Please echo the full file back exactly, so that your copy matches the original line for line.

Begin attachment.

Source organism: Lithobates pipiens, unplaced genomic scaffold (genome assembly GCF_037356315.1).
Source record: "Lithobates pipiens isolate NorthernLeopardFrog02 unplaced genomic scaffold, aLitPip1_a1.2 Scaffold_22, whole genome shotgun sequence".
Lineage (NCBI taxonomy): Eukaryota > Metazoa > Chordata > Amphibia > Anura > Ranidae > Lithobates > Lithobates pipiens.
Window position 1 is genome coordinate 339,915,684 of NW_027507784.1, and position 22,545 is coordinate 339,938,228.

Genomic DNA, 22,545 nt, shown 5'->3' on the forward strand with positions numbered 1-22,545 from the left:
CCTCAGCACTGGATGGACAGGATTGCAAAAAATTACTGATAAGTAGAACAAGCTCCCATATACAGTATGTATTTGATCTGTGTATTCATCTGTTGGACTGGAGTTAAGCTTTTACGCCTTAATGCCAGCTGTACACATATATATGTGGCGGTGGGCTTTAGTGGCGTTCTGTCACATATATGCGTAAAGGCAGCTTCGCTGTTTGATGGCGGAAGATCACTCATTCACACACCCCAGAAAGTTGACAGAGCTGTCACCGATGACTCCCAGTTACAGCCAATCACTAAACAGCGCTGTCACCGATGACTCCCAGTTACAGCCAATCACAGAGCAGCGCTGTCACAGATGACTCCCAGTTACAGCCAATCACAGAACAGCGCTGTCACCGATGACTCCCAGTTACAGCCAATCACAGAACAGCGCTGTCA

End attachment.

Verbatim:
Source organism: Lithobates pipiens, unplaced genomic scaffold (genome assembly GCF_037356315.1).
Source record: "Lithobates pipiens isolate NorthernLeopardFrog02 unplaced genomic scaffold, aLitPip1_a1.2 Scaffold_22, whole genome shotgun sequence".
Lineage (NCBI taxonomy): Eukaryota > Metazoa > Chordata > Amphibia > Anura > Ranidae > Lithobates > Lithobates pipiens.
Window position 1 is genome coordinate 339,915,684 of NW_027507784.1, and position 22,545 is coordinate 339,938,228.

Genomic DNA, 22,545 nt, shown 5'->3' on the forward strand with positions numbered 1-22,545 from the left:
CCTCAGCACTGGATGGACAGGATTGCAAAAAATTACTGATAAGTAGAACAAGCTCCCATATACAGTATGTATTTGATCTGTGTATTCATCTGTTGGACTGGAGTTAAGCTTTTACGCCTTAATGCCAGCTGTACACATATATATGTGGCGGTGGGCTTTAGTGGCGTTCTGTCACATATATGCGTAAAGGCAGCTTCGCTGTTTGATGGCGGAAGATCACTCATTCACACACCCCAGAAAGTTGACAGAGCTGTCACCGATGACTCCCAGTTACAGCCAATCACTAAACAGCGCTGTCACCGATGACTCCCAGTTACAGCCAATCACAGAGCAGCGCTGTCACAGATGACTCCCAGTTACAGCCAATCACAGAACAGCGCTGTCACCGATGACTCCCAGTTACAGCCAATCACAGAACAGCGCTGTCA